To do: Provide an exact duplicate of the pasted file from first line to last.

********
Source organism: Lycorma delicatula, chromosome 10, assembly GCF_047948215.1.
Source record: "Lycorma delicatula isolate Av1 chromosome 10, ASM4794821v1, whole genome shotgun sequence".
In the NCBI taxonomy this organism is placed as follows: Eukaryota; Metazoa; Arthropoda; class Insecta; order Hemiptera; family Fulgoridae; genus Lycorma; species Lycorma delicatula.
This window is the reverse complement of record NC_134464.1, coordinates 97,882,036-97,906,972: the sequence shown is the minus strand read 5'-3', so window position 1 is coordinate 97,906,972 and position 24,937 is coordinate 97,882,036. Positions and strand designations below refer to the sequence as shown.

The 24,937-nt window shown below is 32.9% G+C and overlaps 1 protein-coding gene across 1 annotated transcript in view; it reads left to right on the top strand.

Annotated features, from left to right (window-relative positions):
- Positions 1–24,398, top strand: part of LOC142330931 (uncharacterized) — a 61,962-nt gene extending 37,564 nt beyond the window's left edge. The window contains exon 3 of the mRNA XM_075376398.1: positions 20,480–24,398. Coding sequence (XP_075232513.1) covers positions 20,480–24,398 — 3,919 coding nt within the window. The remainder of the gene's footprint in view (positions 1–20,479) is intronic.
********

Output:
Source organism: Lycorma delicatula, chromosome 10, assembly GCF_047948215.1.
Source record: "Lycorma delicatula isolate Av1 chromosome 10, ASM4794821v1, whole genome shotgun sequence".
In the NCBI taxonomy this organism is placed as follows: Eukaryota; Metazoa; Arthropoda; class Insecta; order Hemiptera; family Fulgoridae; genus Lycorma; species Lycorma delicatula.
This window is the reverse complement of record NC_134464.1, coordinates 97,882,036-97,906,972: the sequence shown is the minus strand read 5'-3', so window position 1 is coordinate 97,906,972 and position 24,937 is coordinate 97,882,036. Positions and strand designations below refer to the sequence as shown.

The 24,937-nt window shown below is 32.9% G+C and overlaps 1 protein-coding gene across 1 annotated transcript in view; it reads left to right on the top strand.

Annotated features, from left to right (window-relative positions):
- Positions 1–24,398, top strand: part of LOC142330931 (uncharacterized) — a 61,962-nt gene extending 37,564 nt beyond the window's left edge. The window contains exon 3 of the mRNA XM_075376398.1: positions 20,480–24,398. Coding sequence (XP_075232513.1) covers positions 20,480–24,398 — 3,919 coding nt within the window. The remainder of the gene's footprint in view (positions 1–20,479) is intronic.